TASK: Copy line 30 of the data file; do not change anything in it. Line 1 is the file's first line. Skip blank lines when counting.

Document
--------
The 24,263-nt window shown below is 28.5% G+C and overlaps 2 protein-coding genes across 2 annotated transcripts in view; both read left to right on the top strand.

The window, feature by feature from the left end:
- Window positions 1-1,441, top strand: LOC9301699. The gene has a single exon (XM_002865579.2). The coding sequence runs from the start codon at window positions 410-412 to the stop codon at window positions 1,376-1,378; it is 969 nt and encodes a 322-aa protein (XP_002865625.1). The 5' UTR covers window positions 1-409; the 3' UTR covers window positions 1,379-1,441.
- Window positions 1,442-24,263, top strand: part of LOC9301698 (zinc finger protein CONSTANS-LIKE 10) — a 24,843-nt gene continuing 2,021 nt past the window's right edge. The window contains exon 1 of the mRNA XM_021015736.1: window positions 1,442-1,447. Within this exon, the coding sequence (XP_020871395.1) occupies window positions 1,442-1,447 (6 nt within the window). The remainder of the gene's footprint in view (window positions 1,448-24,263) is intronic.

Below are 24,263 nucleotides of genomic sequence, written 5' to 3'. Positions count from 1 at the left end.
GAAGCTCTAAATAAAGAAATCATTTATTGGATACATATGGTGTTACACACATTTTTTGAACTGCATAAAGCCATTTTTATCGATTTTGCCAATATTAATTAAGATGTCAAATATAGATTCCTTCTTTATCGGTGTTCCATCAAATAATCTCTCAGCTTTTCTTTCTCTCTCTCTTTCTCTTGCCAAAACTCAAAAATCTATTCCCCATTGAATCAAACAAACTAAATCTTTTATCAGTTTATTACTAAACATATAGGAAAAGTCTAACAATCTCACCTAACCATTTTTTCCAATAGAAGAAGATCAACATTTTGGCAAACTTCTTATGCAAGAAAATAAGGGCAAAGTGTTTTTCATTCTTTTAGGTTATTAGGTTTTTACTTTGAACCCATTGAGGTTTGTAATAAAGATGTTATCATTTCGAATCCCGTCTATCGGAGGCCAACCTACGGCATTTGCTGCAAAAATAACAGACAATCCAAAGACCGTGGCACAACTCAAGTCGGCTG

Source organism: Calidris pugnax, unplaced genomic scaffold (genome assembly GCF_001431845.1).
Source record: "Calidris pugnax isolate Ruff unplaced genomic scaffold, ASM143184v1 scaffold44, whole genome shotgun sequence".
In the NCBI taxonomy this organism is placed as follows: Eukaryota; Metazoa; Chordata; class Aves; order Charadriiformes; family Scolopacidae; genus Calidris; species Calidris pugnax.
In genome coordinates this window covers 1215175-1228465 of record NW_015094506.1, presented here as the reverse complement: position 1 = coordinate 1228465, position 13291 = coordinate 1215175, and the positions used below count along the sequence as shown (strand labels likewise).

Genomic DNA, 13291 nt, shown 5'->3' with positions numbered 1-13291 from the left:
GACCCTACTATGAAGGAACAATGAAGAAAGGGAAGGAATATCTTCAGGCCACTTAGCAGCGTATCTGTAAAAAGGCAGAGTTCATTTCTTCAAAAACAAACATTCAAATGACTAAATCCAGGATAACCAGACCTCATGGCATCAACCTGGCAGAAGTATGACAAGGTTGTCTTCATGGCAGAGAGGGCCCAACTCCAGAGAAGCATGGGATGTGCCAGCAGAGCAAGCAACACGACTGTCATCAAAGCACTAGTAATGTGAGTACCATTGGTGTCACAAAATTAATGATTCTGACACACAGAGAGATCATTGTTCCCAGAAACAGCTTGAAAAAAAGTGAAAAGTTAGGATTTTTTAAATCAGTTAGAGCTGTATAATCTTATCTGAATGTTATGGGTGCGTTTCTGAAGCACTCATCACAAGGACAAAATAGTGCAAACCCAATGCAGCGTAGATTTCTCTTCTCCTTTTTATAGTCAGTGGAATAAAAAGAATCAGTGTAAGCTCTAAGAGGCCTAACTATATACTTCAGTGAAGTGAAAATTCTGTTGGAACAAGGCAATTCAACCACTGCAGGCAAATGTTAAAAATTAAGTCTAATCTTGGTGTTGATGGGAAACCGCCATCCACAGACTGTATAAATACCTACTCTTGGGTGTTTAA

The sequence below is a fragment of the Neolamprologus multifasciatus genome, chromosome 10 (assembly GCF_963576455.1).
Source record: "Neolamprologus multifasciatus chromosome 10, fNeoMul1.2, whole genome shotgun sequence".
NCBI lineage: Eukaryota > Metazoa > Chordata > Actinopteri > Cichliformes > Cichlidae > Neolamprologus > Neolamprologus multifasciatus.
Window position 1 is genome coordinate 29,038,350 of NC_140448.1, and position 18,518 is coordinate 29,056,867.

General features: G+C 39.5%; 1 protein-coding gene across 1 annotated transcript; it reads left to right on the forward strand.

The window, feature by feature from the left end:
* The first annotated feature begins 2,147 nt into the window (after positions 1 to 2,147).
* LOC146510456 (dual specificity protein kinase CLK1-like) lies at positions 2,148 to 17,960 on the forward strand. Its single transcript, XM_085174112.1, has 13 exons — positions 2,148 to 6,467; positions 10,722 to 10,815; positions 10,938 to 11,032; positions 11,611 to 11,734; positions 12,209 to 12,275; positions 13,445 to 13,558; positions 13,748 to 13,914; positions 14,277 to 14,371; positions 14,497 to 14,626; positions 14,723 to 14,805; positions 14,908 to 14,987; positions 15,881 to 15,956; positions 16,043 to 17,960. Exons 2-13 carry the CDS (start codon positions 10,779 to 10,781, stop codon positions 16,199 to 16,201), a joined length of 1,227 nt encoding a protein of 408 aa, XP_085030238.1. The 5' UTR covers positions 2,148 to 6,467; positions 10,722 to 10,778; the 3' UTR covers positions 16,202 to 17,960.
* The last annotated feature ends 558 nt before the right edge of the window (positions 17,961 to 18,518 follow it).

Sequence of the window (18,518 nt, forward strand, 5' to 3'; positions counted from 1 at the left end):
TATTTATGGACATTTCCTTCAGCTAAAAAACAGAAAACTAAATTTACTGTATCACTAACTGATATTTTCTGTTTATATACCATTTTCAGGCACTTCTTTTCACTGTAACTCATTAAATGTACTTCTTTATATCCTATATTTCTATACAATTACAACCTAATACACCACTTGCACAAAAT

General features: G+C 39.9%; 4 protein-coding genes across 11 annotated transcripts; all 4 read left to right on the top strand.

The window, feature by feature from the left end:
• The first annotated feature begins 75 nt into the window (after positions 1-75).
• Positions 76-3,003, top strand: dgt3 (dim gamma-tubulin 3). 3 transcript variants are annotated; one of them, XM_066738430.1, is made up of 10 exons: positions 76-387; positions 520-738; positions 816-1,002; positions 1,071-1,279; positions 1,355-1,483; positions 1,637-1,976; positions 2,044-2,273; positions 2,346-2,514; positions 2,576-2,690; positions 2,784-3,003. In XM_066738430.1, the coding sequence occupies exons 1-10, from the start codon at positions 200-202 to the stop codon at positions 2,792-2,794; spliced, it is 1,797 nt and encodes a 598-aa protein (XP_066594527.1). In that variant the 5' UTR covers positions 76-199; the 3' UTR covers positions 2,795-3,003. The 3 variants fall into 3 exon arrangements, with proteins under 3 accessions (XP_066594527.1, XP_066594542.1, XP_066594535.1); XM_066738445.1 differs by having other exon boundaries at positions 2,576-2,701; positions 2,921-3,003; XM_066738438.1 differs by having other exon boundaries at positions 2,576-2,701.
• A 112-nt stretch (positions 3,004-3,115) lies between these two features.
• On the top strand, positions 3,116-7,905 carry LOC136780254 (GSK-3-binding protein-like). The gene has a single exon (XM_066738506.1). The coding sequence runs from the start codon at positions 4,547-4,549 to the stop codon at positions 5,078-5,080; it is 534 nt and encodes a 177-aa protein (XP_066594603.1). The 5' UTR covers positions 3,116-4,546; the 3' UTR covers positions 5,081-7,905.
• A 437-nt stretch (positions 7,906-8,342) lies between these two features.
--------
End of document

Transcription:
• A 437-nt stretch (positions 7,906-8,342) lies between these two features.